My interest in woodworking started as a child- working side by side with my grandfather, Richard, in his basement shop. He made a little bit of everything- small arts and crafts projects as well as furniture. I still have a walnut bookcase he made for us decades ago. My children play on a checkerboard we made together before he died.
Fast forward several years- my father in law had a barn/woodshop and I began to tinker around again. I made a very primitive (read:terrible) coffee table out of oak from the hardware store- but we’ve all got to start somewhere, right?
Several years later I was able to start building up a shop of my own. I started with a router and a table saw- it’s amazing what you can do with a little creativity, some jigs, and patience. My main source of learning was watching The New Yankee Workshop- an incredible show where Norm would walk you through building some amazing furniture step by detailed step.
I started out making furniture mostly- the wife finds a piece of furniture she likes in a store or catalogue and I build it. Slowly expanding my tools and improving techniques; making beds for the children, or a table for the kitchen…
I discovered the lathe about 5 years ago- I bought a small tabletop lathe to make some legs for an end table I was working on. I was instantly hooked on turning. The lathe also opened up a new side of creativity for me. Instead of starting with specific schematics, cut lists and plans- often a bowl is started with a general goal in mind but the process is more fluid. As the wood is shaped and turned ‘design opportunities’ will come up- either with unexpected features in the wood, or after a mistake/catch occurs.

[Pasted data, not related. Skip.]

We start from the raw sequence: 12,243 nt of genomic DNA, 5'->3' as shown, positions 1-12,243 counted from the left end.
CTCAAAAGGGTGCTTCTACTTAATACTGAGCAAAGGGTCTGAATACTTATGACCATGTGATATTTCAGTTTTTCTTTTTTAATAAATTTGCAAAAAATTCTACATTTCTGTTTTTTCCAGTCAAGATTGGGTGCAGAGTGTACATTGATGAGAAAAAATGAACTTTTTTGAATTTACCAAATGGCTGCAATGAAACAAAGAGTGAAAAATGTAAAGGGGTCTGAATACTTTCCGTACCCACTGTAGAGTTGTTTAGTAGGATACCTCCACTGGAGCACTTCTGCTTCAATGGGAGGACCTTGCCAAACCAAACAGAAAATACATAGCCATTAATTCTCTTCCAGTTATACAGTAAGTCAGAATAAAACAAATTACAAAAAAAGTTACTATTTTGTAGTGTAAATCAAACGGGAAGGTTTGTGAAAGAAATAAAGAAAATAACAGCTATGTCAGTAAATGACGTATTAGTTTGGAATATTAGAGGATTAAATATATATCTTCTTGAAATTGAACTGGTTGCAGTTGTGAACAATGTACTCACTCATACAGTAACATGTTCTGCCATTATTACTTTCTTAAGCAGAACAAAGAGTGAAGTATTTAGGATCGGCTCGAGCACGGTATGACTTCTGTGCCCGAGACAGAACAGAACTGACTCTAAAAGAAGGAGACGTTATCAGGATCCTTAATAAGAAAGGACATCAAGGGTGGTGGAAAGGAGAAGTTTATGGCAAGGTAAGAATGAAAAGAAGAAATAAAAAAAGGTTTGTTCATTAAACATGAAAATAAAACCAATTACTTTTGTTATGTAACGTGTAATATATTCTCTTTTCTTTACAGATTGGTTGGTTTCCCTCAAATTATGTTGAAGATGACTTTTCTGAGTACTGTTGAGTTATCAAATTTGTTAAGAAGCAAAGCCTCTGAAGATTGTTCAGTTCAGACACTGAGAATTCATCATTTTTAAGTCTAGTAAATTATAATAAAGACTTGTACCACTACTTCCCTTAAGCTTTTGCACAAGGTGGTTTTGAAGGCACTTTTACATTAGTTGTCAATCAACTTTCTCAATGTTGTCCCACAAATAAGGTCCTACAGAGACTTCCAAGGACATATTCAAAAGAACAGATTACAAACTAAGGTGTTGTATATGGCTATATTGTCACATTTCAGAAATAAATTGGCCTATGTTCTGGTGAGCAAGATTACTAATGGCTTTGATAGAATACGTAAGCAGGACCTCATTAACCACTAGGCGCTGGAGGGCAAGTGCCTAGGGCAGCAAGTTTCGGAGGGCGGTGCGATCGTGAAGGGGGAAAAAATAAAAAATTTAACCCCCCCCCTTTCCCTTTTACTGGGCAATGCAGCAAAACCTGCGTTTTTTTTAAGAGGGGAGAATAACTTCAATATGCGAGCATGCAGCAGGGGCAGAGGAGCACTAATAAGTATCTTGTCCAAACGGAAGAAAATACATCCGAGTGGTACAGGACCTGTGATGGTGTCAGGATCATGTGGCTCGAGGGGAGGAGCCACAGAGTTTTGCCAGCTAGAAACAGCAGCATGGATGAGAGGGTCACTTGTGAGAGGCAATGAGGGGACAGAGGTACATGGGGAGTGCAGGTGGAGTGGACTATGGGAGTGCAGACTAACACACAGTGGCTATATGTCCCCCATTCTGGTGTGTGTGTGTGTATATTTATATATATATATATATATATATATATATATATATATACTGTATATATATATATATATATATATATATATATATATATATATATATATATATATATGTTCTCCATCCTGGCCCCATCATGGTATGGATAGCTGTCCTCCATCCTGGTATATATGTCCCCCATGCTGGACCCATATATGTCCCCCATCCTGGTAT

As the everyday demands of work and family increased- my shop time, and time for big furniture projects, diminished. The lathe was my escape- I could turn an item in one or two shop sessions and have something to show for my work.
Turning has been therapeutic for me. I still enjoy making furniture- but turning is different. There’s something mesmerizing about watching shapes emerge from square blanks as I turn a peppermill or bowl. A rough, often square, piece of wood mounted on the lathe is referred to as a blank- like a blank canvas waiting to be brought to life. Except instead of adding to it, we peel wood away to reveal the beauty already there. A lot of the design process is done in real time. This piece might get a rim detail at the top. Maybe a steeper curve here? Will it be thin and delicate or will it be a robust utility bowl?
Finding enjoyment in the process our house was soon overrun with wooden bowls. My wife never complained, but one person can only have so many stacks of bowls in the living room, and sitting on the buffet, and on the dining room table, and on the fireplace mantle… I needed to find another outlet for my therapy. As I began making bowls as gifts for friends and family I was encouraged to start selling them. A hand made bowl is something unique- no two bowls are the same. The beauty lies within the wood, it’s already there under the bark and sometimes it is the bark! I enjoy the privilege of uncovering it and presenting it for others to enjoy.